London Squares and Open Spaces

Fitzroy Square, London - (c) English Heritage & Rowan Blaik London is a uniquely green city. An aerial view of the metropolis reveals an extraordinary quilt of open spaces - great inner city parks, outer London woodlands, private gardens large and small, formal squares, sports fields, cemeteries, tiny corners of grass, trees and flowers.

London's green patchwork is an integral part of the home, the workplace and playground of one of the world's greatest historic cities.

Together with its waterways and varied and sophisticated network of streetscape, London presents a diverse and ever-changing urban environment that is unequalled elsewhere in the world.

With over 600 squares, these urban green spaces provide a crucial link between private domestic gardens and large urban parks.

For more information on the role of English Heritage in the London region, including online copies of its publication Changing London and details of properties to visit

The London square is one of the capital's greatest green assets and yet often the most taken for granted. With over 600 squares, these urban green spaces provide a crucial link between private domestic gardens and large urban parks. But many are neglected, undervalued, hidden or simply forgotten. These oases provide crucial wild life havens, safe play spaces, tranquil gardens and the setting for thousands of listed buildings. Although over 400 are protected by the London Squares Preservation Act of 1931, a unique piece of legislation designed to prevent their loss to development, many are uncared for and actually detract from their surroundings.

click here to download 'A Campaign for London Squares' (c) English Heritage English Heritage is working hard to promote the importance of the urban garden square. Our brochure, A Campaign for London Squares (pdf, 1.6MB), sets out our mission to encourage investment in their care and management, to raise their profile and to ensure their conservation. The campaign has created great interest. Technical advice has been offered to many garden managers on planting, design, garden archaeology, suitable path surfaces, railing repair or reinstatement. We also advise on ways to reduce vandalism.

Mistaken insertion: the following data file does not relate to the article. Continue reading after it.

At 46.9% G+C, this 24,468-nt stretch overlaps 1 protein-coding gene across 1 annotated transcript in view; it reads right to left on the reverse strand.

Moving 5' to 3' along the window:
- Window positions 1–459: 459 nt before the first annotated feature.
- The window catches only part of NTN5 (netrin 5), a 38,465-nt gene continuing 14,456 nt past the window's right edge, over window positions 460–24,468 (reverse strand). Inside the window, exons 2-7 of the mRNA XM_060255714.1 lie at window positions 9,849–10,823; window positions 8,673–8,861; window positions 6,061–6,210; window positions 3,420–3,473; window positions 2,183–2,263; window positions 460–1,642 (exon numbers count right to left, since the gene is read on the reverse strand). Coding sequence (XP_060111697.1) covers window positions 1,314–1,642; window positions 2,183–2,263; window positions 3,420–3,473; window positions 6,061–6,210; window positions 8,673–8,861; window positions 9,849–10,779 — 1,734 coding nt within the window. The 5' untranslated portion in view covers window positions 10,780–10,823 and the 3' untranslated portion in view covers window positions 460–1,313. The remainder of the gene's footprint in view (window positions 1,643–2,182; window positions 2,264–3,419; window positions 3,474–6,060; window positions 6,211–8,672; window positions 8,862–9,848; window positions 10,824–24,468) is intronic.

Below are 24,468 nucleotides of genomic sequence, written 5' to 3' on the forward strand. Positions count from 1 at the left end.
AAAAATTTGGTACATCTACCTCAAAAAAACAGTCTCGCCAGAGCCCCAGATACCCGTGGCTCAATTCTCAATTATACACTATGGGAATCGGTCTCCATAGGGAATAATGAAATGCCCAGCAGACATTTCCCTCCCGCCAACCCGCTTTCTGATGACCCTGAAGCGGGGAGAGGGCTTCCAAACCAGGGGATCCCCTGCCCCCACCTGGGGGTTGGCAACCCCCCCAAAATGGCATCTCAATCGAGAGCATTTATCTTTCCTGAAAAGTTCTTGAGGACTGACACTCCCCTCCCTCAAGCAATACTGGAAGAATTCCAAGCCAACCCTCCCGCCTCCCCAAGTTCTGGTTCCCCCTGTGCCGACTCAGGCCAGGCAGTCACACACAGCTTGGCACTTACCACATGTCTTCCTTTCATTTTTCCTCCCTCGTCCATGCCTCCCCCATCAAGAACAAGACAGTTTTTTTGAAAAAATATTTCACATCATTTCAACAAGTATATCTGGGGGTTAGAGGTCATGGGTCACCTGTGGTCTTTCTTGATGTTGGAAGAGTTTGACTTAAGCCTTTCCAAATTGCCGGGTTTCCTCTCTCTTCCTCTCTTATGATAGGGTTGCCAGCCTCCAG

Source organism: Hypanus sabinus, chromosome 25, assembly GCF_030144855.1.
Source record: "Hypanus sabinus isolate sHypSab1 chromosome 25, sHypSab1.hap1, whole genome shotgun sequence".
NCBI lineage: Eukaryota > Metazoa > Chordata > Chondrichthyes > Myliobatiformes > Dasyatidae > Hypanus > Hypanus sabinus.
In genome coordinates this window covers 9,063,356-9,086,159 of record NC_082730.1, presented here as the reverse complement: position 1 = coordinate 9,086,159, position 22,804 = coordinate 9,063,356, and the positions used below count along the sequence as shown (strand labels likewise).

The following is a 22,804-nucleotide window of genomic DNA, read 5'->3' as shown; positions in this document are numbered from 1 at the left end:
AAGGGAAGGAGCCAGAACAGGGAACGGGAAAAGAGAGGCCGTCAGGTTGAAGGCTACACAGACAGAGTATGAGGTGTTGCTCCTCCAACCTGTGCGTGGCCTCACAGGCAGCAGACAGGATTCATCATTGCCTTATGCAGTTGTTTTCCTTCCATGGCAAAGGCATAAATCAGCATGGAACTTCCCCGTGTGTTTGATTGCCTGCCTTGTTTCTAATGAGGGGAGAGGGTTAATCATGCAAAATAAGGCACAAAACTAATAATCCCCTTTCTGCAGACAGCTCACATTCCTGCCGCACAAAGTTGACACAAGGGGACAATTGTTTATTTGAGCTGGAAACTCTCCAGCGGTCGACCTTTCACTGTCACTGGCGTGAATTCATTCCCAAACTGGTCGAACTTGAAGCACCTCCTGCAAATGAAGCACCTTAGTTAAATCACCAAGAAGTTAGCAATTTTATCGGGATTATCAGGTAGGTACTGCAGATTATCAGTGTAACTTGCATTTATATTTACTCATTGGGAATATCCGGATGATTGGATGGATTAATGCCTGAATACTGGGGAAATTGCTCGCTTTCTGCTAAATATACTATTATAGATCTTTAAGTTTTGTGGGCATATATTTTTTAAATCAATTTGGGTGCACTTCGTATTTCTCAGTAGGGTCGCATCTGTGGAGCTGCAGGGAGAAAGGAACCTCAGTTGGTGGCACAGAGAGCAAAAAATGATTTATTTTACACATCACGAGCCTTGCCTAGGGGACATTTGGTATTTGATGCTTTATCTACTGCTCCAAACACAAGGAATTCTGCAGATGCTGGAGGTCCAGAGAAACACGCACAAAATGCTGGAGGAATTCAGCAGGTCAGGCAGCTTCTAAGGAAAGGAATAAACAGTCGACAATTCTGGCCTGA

The last few years has seen some impressive improvement projects to some of London's most important squares. The restoration of Russell Square, by Camden Council with support from the Heritage Lottery Fund, included the redevelopment of the cafe, the replacement of the perimeter planting, the provision of new furniture and most notably the reinstatement of the perimeter railings, which were removed during the Second World War.

Many London squares were stripped of their historic railings in 1941 and are still enclosed by ugly chain link fencing. The Crown Estate's superb reinstatement of the railings to Park Square East and West, plus the new gates to Regent's Park (following the original designs), has transformed one of London's greatest architectural set-pieces.

Most recently has seen the completion of works to restore Brunswick and Bloomsbury Squares. Both are included within the English Heritage Register of Parks and Gardens of Special Historic Interest and both have been awarded grants. The works included new planting, path repairs, new furniture and at Brunswick Square, the reinstatement of the impressive perimeter railings and gates. The works complement the landscape works recently completed at the adjoining Coram's Fields to restore elements of the historic landscape and provide new play facilities.

John Ruskin wrote, 'The measure of a city's greatness is to be found in the quality of its public spaces, its parks and squares.' We are working in partnership to restore that quality throughout the capital.

A Campaign for London Squares (product code XH 20153) can be obtained from English Heritage Customer Services on +44 (0) 870 333 1181 or view or print the entire document on-line using Adobe Acrobat.

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